Bubonic plague swept through African, Asia, and Europe, notably into French ports of trade during 1413. It halted trade, releasing disease and death in such a suddenness that in the end it has been remembered as the Black Death. In the port town of Marcelles, four thieves blended the only known natural remedy capable of retarding and bringing relief; they were perfumers. In the decline and absence of work, they turned to robbing the homes of the dead who were left to rot in an absolute fear of touching the deceased that had completely captured the population.
Blending the essential oils of cinnamon, rosemary, eucalyptus and lemon they applied it to all the open skin areas of their bodies, while creating beak masks to fill with these herbs and their essential oils soaked in cloth. For months they prevailed and collected loot. I’m betting the sharp, fresh smell of the oils tipped the coppers off. As they stood before the judge, the pressure to explain how they accomplished their thievery so successfully overwhelmed the whole event. These four thieves levied their brilliance in medicinal perfumery to persuade the court to excuse them from the punishment of being burned alive for their hideous crimes against the dead. The judge readily agreed. The boys gave up the formula, taught the local “doctors” how to mimic their process and then the judge true to his word did not burn them alive. He hung them. In the village square. Such is patriarchy.
Before its sweeping devastation was complete, the Black Death decimated millions, raging on and off into the early 1700’s. It evolved the social structure of Europe, creating the paid worker. To this day, whether mixed with vinegar or based in oil, this simple remedy has been a benefit to humanity in cleansing, retarding and bringing relief to epidemic malady. It is not a “cure”. It is preventative, kills bacteria and virus topically and gives you a good idea of why those gothic beak masks kept four thieves alive to pocket the wealth left by the dead. Hail the journeyers!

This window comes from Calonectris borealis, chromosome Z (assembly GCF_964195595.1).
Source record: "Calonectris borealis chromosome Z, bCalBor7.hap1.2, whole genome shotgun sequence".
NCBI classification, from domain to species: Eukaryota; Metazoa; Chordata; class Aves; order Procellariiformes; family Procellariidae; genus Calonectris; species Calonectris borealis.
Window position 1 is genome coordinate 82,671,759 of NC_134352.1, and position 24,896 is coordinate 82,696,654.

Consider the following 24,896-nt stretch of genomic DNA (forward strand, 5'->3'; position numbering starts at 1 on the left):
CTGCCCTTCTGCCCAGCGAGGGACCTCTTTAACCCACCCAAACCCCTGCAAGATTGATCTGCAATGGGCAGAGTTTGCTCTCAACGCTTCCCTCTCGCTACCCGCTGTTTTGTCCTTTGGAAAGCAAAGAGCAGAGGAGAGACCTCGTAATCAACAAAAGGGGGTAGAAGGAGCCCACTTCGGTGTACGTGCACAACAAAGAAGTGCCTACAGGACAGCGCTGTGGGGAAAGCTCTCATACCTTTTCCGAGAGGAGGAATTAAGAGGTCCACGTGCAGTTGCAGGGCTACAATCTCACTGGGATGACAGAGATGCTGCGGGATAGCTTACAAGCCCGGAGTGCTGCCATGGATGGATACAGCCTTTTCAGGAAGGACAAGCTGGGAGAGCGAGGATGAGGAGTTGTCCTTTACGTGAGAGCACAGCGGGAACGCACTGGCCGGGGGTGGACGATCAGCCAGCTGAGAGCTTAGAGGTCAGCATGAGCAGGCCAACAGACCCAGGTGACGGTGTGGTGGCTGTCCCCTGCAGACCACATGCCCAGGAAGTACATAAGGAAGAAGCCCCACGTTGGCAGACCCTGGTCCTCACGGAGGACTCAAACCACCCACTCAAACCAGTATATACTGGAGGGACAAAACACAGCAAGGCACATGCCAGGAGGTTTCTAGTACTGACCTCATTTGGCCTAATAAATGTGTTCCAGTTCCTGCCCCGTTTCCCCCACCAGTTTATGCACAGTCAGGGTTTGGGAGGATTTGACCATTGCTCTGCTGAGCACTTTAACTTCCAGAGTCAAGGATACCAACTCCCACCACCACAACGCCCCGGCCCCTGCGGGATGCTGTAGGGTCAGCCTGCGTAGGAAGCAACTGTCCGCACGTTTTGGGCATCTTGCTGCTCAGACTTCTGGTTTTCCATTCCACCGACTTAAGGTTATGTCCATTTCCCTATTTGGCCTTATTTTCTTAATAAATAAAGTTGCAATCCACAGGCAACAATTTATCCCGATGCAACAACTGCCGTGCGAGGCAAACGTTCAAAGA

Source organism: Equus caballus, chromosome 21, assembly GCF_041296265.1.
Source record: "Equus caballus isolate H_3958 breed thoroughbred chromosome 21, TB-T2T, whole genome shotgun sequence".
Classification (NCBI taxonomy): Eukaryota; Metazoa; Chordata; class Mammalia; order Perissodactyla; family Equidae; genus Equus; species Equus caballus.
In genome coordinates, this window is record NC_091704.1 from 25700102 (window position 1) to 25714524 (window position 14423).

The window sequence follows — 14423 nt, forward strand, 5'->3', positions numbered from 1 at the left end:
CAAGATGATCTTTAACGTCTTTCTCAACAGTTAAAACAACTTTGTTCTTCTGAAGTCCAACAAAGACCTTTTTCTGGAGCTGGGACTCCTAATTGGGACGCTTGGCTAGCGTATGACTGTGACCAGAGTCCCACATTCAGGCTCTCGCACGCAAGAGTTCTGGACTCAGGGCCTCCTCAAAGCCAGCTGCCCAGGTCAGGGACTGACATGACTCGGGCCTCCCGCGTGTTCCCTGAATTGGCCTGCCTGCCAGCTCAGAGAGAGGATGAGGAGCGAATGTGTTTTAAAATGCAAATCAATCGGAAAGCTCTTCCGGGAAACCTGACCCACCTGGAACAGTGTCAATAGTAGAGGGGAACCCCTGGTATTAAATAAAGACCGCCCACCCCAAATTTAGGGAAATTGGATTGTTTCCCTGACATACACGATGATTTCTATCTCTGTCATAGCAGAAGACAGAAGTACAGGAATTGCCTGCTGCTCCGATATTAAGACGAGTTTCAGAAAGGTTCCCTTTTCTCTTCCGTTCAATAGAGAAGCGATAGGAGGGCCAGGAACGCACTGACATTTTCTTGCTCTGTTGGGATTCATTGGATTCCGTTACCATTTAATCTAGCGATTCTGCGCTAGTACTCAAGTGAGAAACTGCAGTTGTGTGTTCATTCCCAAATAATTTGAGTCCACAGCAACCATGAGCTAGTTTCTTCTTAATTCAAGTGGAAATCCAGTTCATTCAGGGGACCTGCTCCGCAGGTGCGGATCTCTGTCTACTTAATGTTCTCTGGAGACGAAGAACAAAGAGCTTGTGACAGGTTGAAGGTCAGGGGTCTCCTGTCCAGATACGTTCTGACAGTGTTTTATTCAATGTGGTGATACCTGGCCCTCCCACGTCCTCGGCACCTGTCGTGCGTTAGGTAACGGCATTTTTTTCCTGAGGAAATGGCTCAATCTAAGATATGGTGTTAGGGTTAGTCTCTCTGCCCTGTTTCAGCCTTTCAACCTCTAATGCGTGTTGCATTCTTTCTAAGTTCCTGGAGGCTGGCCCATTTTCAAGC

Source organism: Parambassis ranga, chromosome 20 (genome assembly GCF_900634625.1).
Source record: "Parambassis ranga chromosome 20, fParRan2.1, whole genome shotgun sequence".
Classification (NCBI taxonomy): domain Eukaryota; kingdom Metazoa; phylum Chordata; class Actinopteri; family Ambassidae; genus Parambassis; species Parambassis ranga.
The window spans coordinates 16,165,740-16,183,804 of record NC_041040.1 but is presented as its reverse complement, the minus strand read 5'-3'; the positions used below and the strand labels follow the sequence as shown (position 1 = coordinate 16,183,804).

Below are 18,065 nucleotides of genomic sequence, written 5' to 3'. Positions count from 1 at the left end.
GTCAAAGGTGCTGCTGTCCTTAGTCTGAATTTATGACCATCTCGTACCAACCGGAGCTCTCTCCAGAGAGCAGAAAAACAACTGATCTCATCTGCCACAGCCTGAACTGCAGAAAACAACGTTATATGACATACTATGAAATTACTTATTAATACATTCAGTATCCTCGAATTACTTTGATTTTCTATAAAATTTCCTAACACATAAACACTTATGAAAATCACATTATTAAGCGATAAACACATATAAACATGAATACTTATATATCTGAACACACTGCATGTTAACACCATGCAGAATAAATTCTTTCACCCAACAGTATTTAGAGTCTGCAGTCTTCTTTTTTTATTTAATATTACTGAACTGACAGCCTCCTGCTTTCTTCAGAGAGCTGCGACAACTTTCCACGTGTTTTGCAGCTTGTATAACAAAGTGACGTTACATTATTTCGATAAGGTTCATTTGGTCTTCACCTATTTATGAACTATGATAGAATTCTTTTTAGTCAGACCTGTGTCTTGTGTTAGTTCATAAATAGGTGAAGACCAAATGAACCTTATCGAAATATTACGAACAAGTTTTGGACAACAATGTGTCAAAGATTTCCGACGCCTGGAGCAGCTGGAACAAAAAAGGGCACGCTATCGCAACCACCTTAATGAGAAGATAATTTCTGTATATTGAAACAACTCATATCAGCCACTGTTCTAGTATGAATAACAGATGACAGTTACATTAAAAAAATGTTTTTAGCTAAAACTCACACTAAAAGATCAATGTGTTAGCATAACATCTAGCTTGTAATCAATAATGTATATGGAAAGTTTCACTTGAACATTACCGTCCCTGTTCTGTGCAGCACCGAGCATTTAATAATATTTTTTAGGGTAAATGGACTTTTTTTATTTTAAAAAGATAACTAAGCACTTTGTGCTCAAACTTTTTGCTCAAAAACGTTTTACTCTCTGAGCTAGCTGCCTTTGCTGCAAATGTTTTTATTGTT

Three hundred years before these perfumers employed their experience to blending this remedy, Hildegard of Bingen, polymath and mystic, a Benedictine abbess in Germany amassed an herbal – medicinal that worked on the symptoms born in the era of plague. Together with the grimoire of one Brother Aloysius, a Dutch monk who devoted his life to herbal remedies wrote his epic healer’s herbal “Comfort to the Sick” a formula comprehensive as THIEVES OIL can be strengthened and polished with equal parts of these essential oils:
- Clove bud
- Red thyme
- Cinnamon leaf
- Cassia or cinnamon
- Sweet marjoram
- And a tad of lemongrass.
The formula should then be blended equally with a cold pressed base oil, best offered here as sweet almond oil. Always remember to skin test oils for safe applications! A few drops replenished onto clean Kleenex kept in your pocket to use as a filter for breath. Diffuse into your space via aromatherapy lamp or vaporizer. Mix a few drops into a glass bottle (to preserve the vitality of the essential oils) with atomizer to spray your hands and surfaces to cleanse. An effective natural remedy to help combat the dark moment we face together as a community. Xo